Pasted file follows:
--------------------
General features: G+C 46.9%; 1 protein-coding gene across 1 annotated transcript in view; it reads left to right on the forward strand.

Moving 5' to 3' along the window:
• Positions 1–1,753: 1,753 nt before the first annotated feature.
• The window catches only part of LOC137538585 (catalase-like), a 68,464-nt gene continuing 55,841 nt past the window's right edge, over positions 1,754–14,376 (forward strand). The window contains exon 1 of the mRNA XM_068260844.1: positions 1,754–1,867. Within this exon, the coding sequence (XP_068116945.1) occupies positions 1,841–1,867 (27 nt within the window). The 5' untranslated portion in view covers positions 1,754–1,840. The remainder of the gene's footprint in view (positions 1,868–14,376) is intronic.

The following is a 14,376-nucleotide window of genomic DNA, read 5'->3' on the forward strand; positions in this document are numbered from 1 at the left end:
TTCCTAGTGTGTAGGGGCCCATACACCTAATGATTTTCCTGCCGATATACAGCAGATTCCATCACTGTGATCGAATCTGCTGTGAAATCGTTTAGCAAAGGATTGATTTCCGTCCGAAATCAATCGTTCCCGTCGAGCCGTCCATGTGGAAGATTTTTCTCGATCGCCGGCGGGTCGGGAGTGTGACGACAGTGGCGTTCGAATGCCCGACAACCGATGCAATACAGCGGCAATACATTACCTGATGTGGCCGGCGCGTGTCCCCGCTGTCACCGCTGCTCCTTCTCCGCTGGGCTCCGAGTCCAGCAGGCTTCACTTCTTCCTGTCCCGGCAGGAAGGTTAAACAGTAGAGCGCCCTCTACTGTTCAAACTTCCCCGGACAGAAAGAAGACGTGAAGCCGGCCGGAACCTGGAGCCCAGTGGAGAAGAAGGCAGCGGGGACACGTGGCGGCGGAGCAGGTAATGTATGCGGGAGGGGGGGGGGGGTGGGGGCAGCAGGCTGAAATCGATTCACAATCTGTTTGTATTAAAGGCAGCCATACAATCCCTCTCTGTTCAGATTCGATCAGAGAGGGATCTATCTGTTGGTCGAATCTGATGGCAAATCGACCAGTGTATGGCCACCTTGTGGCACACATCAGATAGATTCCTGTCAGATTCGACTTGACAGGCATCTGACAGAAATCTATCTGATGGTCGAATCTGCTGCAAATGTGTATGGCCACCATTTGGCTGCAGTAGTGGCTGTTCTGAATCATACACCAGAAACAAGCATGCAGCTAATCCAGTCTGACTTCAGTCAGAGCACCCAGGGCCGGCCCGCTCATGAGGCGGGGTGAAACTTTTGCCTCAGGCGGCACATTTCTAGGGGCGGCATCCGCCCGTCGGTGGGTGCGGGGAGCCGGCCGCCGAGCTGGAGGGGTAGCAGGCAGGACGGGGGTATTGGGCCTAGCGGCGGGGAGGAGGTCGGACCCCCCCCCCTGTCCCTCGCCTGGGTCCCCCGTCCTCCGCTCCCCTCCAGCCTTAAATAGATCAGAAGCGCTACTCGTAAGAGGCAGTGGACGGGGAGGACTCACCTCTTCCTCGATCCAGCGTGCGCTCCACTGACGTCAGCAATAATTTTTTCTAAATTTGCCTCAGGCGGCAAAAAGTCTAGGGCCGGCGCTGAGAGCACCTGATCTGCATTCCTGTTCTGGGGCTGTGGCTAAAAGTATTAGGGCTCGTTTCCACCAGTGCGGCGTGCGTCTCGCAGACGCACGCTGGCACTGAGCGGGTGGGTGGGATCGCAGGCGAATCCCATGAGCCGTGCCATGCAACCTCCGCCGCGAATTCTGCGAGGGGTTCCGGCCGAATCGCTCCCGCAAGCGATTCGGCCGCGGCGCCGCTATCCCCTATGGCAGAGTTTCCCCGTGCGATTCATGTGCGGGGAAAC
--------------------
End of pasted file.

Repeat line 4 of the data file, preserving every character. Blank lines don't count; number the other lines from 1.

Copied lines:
• The window catches only part of LOC137538585 (catalase-like), a 68,464-nt gene continuing 55,841 nt past the window's right edge, over positions 1,754–14,376 (forward strand). The window contains exon 1 of the mRNA XM_068260844.1: positions 1,754–1,867. Within this exon, the coding sequence (XP_068116945.1) occupies positions 1,841–1,867 (27 nt within the window). The 5' untranslated portion in view covers positions 1,754–1,840. The remainder of the gene's footprint in view (positions 1,868–14,376) is intronic.